On Wednesday, I had the opportunity to eat lunch at the cafeteria of an elementary school located about a mile from the Gwinnett Arena. Looking around at the faces I saw, I was amazed at the number of Asian children enrolled at the school. The 2010 census listed 85,792 people of Asian ethnicity in the county. At 10.6% of the total population, it’s the most in Georgia. Fulton follows with 5.6%, DeKalb with 5.1% and Cobb with 4.5%.
Looking at voting patterns, it’s a slightly different story. Comparing the number of Asian voters in the 2012 general election with the number of active voters in the Secretary of State’s database this fall, only 5.1% of Asian Gwinnettians are registered to vote. The numbers are even lower in the other metro counties, at about 2%.
Of course, the difference can be accounted for by assuming that many of the Asians counted in the census are children, or are non-citizens. But, it’s pretty safe to say that by 2030 and beyond, voters of Asian descent will be a fairly powerful political force in Georgia.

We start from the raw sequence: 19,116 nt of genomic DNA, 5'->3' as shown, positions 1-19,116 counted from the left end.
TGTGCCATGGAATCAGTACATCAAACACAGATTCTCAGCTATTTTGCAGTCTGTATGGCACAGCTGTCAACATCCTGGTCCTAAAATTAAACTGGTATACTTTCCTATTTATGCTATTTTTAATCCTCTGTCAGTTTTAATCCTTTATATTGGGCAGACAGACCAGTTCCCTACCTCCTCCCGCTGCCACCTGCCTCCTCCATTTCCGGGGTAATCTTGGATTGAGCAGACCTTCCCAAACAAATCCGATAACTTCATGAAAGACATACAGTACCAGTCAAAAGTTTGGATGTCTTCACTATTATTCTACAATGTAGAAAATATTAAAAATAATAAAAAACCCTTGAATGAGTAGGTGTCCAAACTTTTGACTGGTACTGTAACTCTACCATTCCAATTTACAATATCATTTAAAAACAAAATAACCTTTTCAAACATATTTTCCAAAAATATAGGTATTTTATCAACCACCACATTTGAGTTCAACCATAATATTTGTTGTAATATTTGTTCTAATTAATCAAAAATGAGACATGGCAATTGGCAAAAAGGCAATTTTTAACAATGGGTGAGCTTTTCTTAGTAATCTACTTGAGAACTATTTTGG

And that brings us to the Election Dinner Celebration sponsored by the Asian American Legal Advocacy Center that will be held on Tuesday, December 10th starting at 6 PM at I Luv Pho #3, 5145 Buford Highway (the old Pung Mie Restaurant), in Doraville. Highlighting the event will be speeches by State Rep. B.J Pak (R-Gwinnett), the first Korean American Georgia House Representative, Judge Carla Wong McMillan, the first Asian American Appellate Judge in Georgia and Hang Tran, recently elected to the Morrow City Council as the first Vietnamese American city councilwoman in Georgia.
Also speaking will be a number of Asian American candidates for office, including Eugene Yu, who is running to replace Saxby Chambliss in the Senate, and several other Asian Americans who made bids for office in 2013.
According to Helen Kim Ho, AALAC’s Executive Director,
The historic number of Asian Americans running for office, and the increasing interest and number of Asians voting and participating in the political process, is a sign of our growing strength and power. We want to invite all of our community members to this dinner celebration where they will have a chance to meet with these elected officials and candidates, and learn how we can continue to build power for our children, businesses and communities.
Admission to the event is free, but prospective attendees need to RSVP to Alice Kim at 404-585-8446.